The ultimate goal then is to figure out how many different kinds of genes can be turned on or off without altering the underlying DNA sequence.
A first step is to actually see specific chromosomes. Smith and her team amazingly achieved this using a new imaging technology called "soft x-ray tomography." Via fluorescence, it provides 3-D views of cellular components.
The technique enabled the researchers to look right at specific chromosomes. In this case, Smith said, they were "the inactive X chromosome of female cells."
"With new fluorescent probes, we can start identifying the position of specific genes in context - inside the tangled network of DNA within the intact nucleus," she explained.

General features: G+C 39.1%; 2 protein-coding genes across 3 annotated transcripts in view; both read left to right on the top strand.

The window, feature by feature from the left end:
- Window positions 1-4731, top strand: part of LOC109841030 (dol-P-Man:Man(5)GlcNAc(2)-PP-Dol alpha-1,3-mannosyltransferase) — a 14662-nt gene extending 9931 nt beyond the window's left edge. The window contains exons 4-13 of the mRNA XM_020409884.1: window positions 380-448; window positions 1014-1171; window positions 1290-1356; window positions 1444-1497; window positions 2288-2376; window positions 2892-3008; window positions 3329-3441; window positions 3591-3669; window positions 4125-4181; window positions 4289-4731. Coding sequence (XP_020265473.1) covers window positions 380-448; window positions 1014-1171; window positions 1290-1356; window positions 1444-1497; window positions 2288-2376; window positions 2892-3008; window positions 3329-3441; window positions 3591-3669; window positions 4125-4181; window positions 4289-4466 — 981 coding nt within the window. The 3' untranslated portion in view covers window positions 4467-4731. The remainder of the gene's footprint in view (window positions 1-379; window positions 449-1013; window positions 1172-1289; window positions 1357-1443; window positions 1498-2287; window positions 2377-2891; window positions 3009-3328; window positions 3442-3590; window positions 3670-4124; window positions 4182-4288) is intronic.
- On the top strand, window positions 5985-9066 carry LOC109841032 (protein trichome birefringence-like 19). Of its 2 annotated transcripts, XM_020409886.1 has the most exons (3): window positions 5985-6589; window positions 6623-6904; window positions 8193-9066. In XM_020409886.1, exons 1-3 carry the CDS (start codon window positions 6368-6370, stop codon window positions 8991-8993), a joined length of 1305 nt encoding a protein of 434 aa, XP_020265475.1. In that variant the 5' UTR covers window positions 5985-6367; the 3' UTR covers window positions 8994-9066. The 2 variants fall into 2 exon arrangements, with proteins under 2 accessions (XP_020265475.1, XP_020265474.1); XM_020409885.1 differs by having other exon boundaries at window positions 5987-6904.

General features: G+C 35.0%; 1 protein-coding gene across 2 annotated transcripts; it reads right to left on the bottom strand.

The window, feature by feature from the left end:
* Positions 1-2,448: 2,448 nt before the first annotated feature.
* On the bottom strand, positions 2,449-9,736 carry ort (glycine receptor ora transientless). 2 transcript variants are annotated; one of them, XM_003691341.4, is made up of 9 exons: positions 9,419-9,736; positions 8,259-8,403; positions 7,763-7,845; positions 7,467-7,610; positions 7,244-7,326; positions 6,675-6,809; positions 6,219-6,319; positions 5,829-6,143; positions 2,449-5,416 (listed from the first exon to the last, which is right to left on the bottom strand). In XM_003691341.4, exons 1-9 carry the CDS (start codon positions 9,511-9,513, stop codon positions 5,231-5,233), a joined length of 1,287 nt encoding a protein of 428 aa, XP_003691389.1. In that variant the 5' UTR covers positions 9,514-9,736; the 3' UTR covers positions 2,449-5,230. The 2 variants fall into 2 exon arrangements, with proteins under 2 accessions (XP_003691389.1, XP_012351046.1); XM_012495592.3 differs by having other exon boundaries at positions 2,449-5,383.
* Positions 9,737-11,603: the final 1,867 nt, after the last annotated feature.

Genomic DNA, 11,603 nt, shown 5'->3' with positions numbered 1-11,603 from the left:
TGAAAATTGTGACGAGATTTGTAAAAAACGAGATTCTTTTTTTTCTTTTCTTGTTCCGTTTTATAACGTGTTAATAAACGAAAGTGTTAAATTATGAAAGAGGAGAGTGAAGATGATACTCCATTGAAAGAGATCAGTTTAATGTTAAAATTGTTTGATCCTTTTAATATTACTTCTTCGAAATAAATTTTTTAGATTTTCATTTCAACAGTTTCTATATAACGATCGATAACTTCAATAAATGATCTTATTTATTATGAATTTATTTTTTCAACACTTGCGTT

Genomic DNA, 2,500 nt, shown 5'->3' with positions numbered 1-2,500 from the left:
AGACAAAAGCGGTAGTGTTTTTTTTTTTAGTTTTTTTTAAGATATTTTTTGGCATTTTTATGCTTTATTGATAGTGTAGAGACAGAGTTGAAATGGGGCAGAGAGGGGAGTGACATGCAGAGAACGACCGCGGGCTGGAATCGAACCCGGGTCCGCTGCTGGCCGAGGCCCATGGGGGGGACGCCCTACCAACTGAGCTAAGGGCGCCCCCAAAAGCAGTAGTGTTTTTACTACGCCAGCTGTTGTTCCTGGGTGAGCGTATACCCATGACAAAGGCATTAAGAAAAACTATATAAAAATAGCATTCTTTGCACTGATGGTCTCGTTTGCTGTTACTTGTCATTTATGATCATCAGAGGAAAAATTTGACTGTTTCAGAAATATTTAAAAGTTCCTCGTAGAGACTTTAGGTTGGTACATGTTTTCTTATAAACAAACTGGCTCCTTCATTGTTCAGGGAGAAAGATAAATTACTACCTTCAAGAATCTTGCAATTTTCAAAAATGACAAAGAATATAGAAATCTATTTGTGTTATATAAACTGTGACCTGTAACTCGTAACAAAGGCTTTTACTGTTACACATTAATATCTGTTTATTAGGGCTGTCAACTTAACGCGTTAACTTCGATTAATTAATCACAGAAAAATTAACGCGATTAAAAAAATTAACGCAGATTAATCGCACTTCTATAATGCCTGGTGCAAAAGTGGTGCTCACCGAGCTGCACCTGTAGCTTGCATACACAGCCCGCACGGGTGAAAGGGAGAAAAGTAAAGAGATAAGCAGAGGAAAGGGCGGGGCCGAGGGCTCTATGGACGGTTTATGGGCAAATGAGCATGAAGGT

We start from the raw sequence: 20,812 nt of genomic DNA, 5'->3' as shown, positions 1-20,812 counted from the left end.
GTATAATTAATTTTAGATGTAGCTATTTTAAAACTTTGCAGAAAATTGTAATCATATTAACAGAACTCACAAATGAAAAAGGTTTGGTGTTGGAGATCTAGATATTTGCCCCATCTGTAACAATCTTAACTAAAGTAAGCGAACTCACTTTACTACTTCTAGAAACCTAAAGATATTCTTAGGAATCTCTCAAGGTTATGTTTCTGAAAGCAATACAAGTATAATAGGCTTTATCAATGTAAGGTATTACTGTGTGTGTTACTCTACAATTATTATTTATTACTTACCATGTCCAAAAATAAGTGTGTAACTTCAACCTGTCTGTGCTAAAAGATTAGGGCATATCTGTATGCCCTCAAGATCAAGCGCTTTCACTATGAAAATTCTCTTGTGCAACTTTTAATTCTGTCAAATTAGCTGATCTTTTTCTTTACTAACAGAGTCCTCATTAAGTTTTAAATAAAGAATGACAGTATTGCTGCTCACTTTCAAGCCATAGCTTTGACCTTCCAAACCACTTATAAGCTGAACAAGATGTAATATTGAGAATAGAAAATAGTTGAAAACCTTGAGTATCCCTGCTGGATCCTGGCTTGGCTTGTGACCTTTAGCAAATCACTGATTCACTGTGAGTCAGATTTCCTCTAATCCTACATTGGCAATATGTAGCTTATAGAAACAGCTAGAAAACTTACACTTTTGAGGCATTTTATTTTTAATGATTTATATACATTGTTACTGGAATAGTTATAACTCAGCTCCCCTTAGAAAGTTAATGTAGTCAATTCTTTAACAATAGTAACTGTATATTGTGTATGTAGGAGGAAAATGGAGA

9 Gadgets That Will Get (and Keep) You Going
Smith continued, "A cell's nucleus contains the genetic code, its DNA. But while the structure of the DNA was determined more than 50 years ago, and we're rapidly determining the position of specific genes on chromosomes, no one had visualized the DNA within an intact nucleus - an unfixed, hydrated whole cell."